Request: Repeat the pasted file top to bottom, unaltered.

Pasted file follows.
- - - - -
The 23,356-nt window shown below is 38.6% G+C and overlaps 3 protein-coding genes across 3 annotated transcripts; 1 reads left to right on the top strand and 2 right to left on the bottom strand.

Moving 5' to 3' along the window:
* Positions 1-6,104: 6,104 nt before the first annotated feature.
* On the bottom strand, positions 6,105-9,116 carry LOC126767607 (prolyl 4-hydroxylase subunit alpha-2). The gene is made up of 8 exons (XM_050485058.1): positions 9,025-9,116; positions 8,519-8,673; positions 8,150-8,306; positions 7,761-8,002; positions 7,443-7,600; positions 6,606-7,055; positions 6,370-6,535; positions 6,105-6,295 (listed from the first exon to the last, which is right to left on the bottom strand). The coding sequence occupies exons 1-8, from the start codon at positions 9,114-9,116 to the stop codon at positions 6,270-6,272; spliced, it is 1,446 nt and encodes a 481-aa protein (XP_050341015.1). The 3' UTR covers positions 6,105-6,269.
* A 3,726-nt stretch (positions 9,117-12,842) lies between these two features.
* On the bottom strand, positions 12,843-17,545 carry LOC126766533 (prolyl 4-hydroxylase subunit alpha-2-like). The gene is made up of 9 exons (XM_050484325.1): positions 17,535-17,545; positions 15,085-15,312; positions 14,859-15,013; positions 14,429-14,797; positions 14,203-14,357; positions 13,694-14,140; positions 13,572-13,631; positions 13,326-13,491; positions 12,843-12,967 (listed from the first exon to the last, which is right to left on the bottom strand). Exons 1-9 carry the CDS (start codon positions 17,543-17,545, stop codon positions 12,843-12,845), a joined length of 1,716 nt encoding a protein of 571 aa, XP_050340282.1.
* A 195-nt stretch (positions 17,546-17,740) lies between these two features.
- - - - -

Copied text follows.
The 23,356-nt window shown below is 38.6% G+C and overlaps 3 protein-coding genes across 3 annotated transcripts; 1 reads left to right on the top strand and 2 right to left on the bottom strand.

Moving 5' to 3' along the window:
* Positions 1-6,104: 6,104 nt before the first annotated feature.
* On the bottom strand, positions 6,105-9,116 carry LOC126767607 (prolyl 4-hydroxylase subunit alpha-2). The gene is made up of 8 exons (XM_050485058.1): positions 9,025-9,116; positions 8,519-8,673; positions 8,150-8,306; positions 7,761-8,002; positions 7,443-7,600; positions 6,606-7,055; positions 6,370-6,535; positions 6,105-6,295 (listed from the first exon to the last, which is right to left on the bottom strand). The coding sequence occupies exons 1-8, from the start codon at positions 9,114-9,116 to the stop codon at positions 6,270-6,272; spliced, it is 1,446 nt and encodes a 481-aa protein (XP_050341015.1). The 3' UTR covers positions 6,105-6,269.
* A 3,726-nt stretch (positions 9,117-12,842) lies between these two features.
* On the bottom strand, positions 12,843-17,545 carry LOC126766533 (prolyl 4-hydroxylase subunit alpha-2-like). The gene is made up of 9 exons (XM_050484325.1): positions 17,535-17,545; positions 15,085-15,312; positions 14,859-15,013; positions 14,429-14,797; positions 14,203-14,357; positions 13,694-14,140; positions 13,572-13,631; positions 13,326-13,491; positions 12,843-12,967 (listed from the first exon to the last, which is right to left on the bottom strand). Exons 1-9 carry the CDS (start codon positions 17,543-17,545, stop codon positions 12,843-12,845), a joined length of 1,716 nt encoding a protein of 571 aa, XP_050340282.1.
* A 195-nt stretch (positions 17,546-17,740) lies between these two features.